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July Landscapes! – Q&A time!

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Some Timely Q&As from our friends in the landscape

Happy Birthday, America!

I trust that the landscapes are all decorated in the stars and stripes this July 4th. Its a great way to display your patriotism and add something special to the landscape.

This month, we’re going to share some questions I’ve received recently. Hopefully, they will be answers you find useful and helpful. Let’s get started!


That bare strip along the fence . . . .

QUESTION “I have a strip down my fence line that I can’t get to grow grass. I’ve tried everything. I’ve sodded over and over again and keep ending up with the same bare strip. What is causing this and what can I do?”

ANSWER – That bare strip can be caused by a couple of things. Fences which face south or west will have grass that grows right up next to the fence in most cases. The turf against north or east facing fences are the most likely locations where the “strip” will occur. This is because the amount of sunlight available to the turf is limited, especially Bermuda turf which requires full or mostly sunny conditions.

Another cause of the “strip” can be the fence itself. A fence which has been stained with an oil-based stain in the last two to three years will likely have this bare feature in the turf because of the rain/sprinkler runoff of the oil from the fence to the grass below. Once the oil stain is on the grass, the sun hits it and heats it up. The oil on the grass literally makes it fry.

And finally, another cause of course are our furry friends who patrol the backyard perimeter for their masters. They walk or run so frequently along the fence line that they wear a path. The repeated traffic causes the soil to compact and becomes prohibitive for root growth.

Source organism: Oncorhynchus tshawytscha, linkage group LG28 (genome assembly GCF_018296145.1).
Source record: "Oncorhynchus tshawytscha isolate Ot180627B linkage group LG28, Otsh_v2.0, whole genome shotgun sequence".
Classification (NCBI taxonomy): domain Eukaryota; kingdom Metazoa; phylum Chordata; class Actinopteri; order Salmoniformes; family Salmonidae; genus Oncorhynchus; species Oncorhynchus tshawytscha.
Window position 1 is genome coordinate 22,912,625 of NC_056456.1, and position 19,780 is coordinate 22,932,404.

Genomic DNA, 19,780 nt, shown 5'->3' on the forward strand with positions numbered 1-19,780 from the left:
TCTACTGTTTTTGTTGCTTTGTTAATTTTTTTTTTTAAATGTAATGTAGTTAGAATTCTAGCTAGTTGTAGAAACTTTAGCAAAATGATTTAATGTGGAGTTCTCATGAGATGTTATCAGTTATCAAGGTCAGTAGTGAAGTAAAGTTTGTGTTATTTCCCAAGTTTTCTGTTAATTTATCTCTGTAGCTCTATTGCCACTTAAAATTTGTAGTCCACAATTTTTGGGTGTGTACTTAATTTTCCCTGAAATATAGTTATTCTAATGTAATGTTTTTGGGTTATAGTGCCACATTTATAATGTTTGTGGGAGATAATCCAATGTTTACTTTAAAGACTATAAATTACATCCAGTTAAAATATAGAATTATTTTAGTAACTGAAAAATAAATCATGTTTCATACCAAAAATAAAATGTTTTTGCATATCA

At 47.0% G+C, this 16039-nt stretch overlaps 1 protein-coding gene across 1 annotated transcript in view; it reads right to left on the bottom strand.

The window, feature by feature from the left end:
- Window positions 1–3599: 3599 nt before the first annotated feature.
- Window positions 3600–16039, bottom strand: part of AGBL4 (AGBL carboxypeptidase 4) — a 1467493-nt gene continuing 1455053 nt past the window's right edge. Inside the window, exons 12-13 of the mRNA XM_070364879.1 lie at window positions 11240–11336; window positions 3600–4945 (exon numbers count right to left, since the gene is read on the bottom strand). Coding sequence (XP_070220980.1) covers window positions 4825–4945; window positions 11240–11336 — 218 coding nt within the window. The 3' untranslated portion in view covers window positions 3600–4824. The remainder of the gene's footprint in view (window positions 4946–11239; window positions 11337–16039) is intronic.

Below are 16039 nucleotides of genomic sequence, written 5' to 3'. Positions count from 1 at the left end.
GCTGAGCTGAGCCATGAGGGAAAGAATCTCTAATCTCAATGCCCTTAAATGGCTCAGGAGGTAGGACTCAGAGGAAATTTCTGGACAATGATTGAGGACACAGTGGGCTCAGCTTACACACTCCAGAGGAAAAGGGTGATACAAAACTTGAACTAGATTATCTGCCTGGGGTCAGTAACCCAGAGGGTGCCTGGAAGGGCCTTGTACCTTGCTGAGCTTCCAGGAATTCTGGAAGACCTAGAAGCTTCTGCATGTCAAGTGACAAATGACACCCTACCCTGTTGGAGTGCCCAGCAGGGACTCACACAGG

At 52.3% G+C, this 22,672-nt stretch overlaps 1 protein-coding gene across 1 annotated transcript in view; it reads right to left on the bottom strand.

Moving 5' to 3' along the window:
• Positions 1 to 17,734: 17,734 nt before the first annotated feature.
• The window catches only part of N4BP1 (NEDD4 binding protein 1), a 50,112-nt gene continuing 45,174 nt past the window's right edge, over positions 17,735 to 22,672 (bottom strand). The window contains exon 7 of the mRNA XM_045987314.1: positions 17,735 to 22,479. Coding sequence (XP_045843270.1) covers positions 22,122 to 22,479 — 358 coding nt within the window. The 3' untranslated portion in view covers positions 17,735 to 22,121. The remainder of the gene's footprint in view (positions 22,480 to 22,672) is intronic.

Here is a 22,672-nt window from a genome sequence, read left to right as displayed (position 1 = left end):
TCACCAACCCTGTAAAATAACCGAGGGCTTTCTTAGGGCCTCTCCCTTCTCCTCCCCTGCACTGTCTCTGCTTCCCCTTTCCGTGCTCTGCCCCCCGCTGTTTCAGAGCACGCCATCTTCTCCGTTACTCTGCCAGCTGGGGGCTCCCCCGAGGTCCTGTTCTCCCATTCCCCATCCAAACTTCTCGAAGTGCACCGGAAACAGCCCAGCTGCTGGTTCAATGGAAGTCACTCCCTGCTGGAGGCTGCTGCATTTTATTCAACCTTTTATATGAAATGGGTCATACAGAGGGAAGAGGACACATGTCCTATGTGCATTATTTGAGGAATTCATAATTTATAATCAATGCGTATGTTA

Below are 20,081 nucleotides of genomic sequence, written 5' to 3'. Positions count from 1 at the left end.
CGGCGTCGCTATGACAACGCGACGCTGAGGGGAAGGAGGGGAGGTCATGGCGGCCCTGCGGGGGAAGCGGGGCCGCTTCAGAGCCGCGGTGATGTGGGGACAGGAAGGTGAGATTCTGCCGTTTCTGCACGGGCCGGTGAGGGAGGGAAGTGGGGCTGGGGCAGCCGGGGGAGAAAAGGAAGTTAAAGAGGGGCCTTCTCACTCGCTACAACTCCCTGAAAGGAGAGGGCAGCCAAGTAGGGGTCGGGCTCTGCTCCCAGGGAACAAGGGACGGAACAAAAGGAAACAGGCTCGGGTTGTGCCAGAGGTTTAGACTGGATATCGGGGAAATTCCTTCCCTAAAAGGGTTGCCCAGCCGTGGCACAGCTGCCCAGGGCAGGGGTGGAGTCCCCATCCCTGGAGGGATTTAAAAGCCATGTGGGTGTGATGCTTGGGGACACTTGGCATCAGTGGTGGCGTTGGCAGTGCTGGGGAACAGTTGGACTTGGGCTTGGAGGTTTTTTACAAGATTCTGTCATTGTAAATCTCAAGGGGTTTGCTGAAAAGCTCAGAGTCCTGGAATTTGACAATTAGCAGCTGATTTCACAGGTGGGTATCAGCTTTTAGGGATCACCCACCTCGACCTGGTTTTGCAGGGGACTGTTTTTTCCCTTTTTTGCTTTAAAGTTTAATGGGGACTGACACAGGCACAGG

WHAT TO DO – IF you think your bare strip has been caused by an oil-based stain on your fence, there’s nothing you can really do until the residue stops coming off the fence. At least as far as growing grass there.

If the dogs have been wearing out a path by the fence, you can aerate that and will get some turf to return to the area.

One popular option involves taking the one to two foot space into a long flower bed against the fence.

Or, you could install river rock in that strip.



Two-Tone Grass?

QUESTIONI sodded my lawn with St Augustine about a month or so ago. Now, I am seeing two different colors of green in my lawn for some reason. Some parts of it are light green while others are normal (dark green). Is this okay or normal? If not, what is causing it and what do I do about it?

ANSWER – Apparently, your soil had something going on before you laid the sod. Now that the sod’s roots are entering your original soil layer, they are encountering what was present in the soil and covered up by the sod. That could be anything. A chemical spill. Female dog urine or someone dumping cat litter there. Soil pH is out of balance. Whatever the case may be, the lighter green grass is having a tough time photosynthesizing and absorbing nutrients.

WHAT TO DO – The best way to respond to a toxic location in your lawn is to go back to nature and let nature do her thing. In the discolored sections of the lawn, apply a light dusting of cotton burr compost. Not enough to cover the grass, but enough to cover the soil the grass is in. This will correct the soil pH and help break down the offending substance or condition. Re-apply the compost in the same manner over the next few months, weekly or every two weeks. Each time your sprinkler comes on or each time a rain event happens, the water will pass through the compost and goes into the soil as a “compost tea.” The enzymes and bacteria in the compost will do their thing in the soil. It won’t happen over night but it will eventually be corrected.

You may want to invest in a “soil pH meter” which is a hand-size device that is stuck in the ground and it reads the soil’s pH level. They are relatively inexpensive and can be found on amazon.


HOW YOU ADJUST SOIL pHTo get soil to be more alkaline in content, you can simply mix in some lime with the soil. Other homemade ways are to add egg shells, or wood ash, or bone meal, or ground up clam shells. All are effective at increasing soil alkalinity. Let me warn to proceed with such a plan in small increments. This way you don’t overdo it and change your soil issue to too alkaline.